Windows of Time: A Brief History of Stained Glass

Windows of Time: A Brief History of Stained Glass

At Artscape, we take pride in our journey through the captivating history of stained glass. With its intricate patterns and vibrant colors, this art form can transform any modern setting into a realm of timeless elegance. 

When most people think of stained glass, they probably conjure images of intricate and colorful windows in churches and cathedrals. However, stained glass can be used anywhere to add a decorative touch to any building. The resilience of this art form is evident in the traditional method of creating stained glass designs with a lead framework, which has endured for centuries. Many elaborate windows, from the Romans to modern stained glass sculptures and windows, still stand today, proving the endurance and beauty of stained glass art.

Early Days

Stained glass techniques started long ago with the Egyptians, who crafted small, colorful, everyday objects like pendants and beads. Colored glass was used in mosaics, inlaid into furniture, or formed into figurines. Since ancient Egypt, stained glass has been used worldwide in Europe, Asia, Africa, and even the Middle East. In the UK, stained glass windows can be traced back to the 7th century, with early examples found in churches and monasteries.

In Western Europe, illuminated manuscripts and stained glass were some of the only medieval pictorial art to have survived. Stained glass was crucial to the architecture of ancient churches, providing luminescence for the building and the people inside, both physically and spiritually. Its purpose was to keep worshippers focused on their practice so they couldn't be distracted by the world outside.

Medieval Glass

In the Middle Ages, stained glass became very popular, and by the 12th century, the technology had become significantly more advanced. Chartres in France became a leading stained glass manufacturer, producing high-quality materials. Inside the Chartres Cathedral is one of the oldest examples of a rose-stained glass window, a circular window featuring intricate colored glass designs. These windows, often found in the facades of Gothic churches, were a meaningful innovation in stained glass, allowing for larger and more complex designs.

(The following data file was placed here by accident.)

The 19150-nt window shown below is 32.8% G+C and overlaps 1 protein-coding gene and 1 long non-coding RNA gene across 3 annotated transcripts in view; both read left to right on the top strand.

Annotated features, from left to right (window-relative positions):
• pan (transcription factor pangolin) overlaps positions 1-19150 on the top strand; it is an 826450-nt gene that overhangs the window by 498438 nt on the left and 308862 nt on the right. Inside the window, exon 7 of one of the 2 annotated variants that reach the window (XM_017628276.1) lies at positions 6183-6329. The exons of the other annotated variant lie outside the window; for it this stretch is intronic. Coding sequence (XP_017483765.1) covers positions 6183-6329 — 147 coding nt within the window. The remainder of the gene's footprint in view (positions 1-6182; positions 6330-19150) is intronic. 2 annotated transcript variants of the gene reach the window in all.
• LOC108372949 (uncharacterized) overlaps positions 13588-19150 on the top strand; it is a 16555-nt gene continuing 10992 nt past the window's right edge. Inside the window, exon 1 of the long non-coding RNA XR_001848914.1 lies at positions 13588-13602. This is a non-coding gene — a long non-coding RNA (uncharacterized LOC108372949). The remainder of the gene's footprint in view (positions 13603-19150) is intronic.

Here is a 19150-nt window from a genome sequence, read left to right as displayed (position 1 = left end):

Stained glass continued to be popular throughout Europe, transitioning from the Gothic style of the Middle Ages to more classical designs. However, during the Reformation, a period of religious and political upheaval in Europe, many stained glass windows were destroyed and replaced with plain glass. This destruction was part of a broader movement to remove what was seen as excessive religious ornamentation from churches. The loss of many traditional stained glass methods during this time was a significant setback for the art form. In the 19th century, these techniques were rediscovered.

19th Century Revival

By the 19th century, there was a reinvigorated interest in medieval churches, leading to the construction of new churches in the Gothic style with stained glass windows depicting religious scenes. This was part of a broader movement known as the Gothic Revival, which sought to bring back the architectural and artistic styles of the Middle Ages. A trend emerged for stained glass designs copied directly from famous oil paintings, and buildings across Europe were restored with these elaborate designs. This period also saw the rise of new techniques and materials, such as the opalescent glass pioneered by Louis Comfort Tiffany, which added a new dimension to stained glass art.

The 20th century ushered in a new era of stained glass, marked by innovative techniques and a shift towards more abstract expressions. French artist Jean Crotti's development of the Gemmail method, which overlapped stained glass pieces without using lead, was a significant innovation. This technique allows for more intricate and detailed designs, showcasing the diversity and evolution of stained glass art. Designs moved away from predominantly religious themes to more abstract expressions, as seen in the distinctive blue, green, white, and brown glass of the Cathedral of Brasília in Brazil.

During the Gilded Age, industrial and financial entrepreneurs built mansions decorated with stained-glass windows to suggest their families' ancient heritage. Notable examples include the Ballantine House in the Newark Museum of Art, which features several stained-glass windows, including a front door crafted by Louis Comfort Tiffany.

Inspiration from Tiffany and Morris

Our window film designs draw inspiration from the works of artists like Louis Comfort Tiffany and William Morris, whose contributions to the revival of stained glass art are genuinely inspiring. Tiffany, an American artist, and designer, was known for his stained glass work and contributions to the Art Nouveau movement. Morris, an English textile designer, poet, and novelist, played a pivotal role in reviving traditional British textile arts. Both artists significantly impacted decorative arts and design, and our approach combines their traditional techniques with contemporary innovation. Every stained glass window film is a work of art meticulously crafted to bring beauty and elegance to any space.

Some of our more popular stained glass films inspired by the works of Tiffany and Morris include florals such as Trellis, Magnolia, Windsor, and Sunset. In our modern, geometric pieces, like Horizon and Empire, we recall the work of Frank Lloyd Wright.

At Artscape, we celebrate stained glass's rich history and artistry, blending traditional craftsmanship with modern techniques to create stunning window films that can transform any space.

Read more about the art and craft of our window films here.

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